Adidas concentrating on upper-end performance shoes, while Reebok covers the middle-priced market.
Reebok maintaining its focus on its apparel licensing with the National Football League and the NBA, for example, while Adidas concentrated on selling performance shoes in those sports where its brand value trumps Reebok's.
SINGING PRAISES:- These are two mega brands, each with great strengths, and they have to decide how to make the most of their strengths
While Reebok and Adidas build product lines and marketing campaigns around rappers, Nike reaches out to the hip-hop world with deals smaller in scope but just as effective. Nike partners with designers and record labels for special-edition sneakers in its Air Force 1 and Dunks lines.
Adidas has been feeling the heat not only from Nike in its core categories, like soccer, but also from No. 4 sporting-goods brand Puma ( PMMAY ).This makes it all the more logical for Adidas to concentrate on higher-margin, innovation-driven shoes as it leverages Reebok's distribution and product development resources to increase its presence into basketball, hockey, and fashion/athletic segments like bicycling and skateboarding where consumers have proved willing to pay top dollar for high-end shoes.
Adidas and Reebok looks terrific on paper, successful mergers need to work between real people who, in this case, will have to break down cultural differences between companies with "two hugely different cultures”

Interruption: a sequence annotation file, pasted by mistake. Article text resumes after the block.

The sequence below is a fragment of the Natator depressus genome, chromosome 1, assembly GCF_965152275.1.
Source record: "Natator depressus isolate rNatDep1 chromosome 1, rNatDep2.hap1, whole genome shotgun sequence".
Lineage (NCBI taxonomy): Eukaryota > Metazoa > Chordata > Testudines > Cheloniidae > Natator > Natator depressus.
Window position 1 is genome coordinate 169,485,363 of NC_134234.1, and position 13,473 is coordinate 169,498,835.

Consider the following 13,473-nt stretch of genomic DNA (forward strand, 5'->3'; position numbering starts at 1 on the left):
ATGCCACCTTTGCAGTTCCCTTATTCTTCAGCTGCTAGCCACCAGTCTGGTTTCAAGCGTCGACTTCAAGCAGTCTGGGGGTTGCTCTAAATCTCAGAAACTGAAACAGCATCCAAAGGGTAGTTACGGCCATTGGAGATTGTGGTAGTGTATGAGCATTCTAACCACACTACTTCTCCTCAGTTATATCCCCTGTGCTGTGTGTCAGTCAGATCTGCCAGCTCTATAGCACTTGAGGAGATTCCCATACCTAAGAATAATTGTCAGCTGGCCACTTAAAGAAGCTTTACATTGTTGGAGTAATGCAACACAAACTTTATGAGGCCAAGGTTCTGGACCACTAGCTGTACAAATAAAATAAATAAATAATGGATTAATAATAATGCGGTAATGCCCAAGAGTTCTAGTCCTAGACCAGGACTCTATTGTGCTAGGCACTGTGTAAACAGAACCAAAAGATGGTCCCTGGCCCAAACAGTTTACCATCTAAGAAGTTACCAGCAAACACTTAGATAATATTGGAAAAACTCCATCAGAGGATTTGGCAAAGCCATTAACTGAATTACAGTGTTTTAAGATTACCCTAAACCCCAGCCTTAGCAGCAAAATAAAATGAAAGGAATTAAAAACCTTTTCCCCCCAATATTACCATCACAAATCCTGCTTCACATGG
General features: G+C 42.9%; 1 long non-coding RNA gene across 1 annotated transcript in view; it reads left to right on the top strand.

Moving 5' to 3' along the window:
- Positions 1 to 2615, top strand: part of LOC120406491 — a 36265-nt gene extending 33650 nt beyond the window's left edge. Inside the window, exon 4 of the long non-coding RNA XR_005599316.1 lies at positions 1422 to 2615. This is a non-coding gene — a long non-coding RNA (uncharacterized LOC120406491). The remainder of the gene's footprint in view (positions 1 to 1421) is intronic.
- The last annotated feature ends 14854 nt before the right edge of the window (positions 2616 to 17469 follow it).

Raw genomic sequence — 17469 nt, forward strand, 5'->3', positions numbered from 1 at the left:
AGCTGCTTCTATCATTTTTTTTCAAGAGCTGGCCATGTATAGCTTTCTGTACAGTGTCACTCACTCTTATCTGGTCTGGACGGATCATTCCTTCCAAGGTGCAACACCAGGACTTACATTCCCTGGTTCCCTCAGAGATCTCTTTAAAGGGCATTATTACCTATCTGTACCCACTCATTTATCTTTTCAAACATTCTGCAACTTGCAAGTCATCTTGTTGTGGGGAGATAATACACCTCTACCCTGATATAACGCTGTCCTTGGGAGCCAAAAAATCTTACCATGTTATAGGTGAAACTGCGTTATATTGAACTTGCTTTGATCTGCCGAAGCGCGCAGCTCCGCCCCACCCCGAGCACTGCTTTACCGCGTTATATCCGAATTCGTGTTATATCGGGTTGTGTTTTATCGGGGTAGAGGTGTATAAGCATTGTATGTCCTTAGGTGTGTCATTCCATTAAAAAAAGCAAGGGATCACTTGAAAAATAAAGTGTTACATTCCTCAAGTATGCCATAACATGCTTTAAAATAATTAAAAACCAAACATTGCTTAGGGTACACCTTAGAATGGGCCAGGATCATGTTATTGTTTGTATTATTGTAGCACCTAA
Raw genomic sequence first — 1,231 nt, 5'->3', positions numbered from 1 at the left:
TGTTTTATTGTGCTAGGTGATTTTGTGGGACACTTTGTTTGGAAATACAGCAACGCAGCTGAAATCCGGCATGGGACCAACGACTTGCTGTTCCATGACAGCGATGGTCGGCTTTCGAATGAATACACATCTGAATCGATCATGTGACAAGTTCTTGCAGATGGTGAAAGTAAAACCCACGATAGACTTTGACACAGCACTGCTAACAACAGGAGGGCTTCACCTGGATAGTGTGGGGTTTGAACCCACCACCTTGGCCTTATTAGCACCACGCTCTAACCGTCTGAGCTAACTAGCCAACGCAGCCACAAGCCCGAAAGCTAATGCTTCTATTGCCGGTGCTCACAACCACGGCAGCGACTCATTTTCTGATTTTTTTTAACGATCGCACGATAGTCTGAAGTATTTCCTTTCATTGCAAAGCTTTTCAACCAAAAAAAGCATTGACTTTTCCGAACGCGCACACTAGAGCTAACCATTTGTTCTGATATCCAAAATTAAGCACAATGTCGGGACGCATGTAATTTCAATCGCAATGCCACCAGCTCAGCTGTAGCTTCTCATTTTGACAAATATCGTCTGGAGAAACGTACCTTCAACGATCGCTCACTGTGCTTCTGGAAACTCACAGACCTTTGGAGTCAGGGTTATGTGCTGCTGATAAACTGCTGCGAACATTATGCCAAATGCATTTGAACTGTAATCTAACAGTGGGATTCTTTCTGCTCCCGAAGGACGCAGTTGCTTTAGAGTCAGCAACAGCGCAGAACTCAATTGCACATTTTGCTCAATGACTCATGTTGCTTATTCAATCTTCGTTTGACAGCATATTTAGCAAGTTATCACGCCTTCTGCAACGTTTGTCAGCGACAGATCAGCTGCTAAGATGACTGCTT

The German mentality of control, engineering, and production, vs. the U.S. marketing- driven culture...in reality, [the merged company] is going to dent the market, because Nike is already too far ahead
Problems …. contd
Each company has had past financial difficulties. Adidas nearly went bust in the early 1990s before French financier and advertising mogul Robert Louis-Dreyfus rescued it. He restructured the company, hired designers and marketers outside of Germany, and sharpened the company's marketing.
Reebok, meantime, was sagging in the late 1990s despite a robust U.S. economy. Its share price dropped below $10, its designs failed to catch on, and Nike ran away with brand cachet in the U.S. "performance-driven" culture.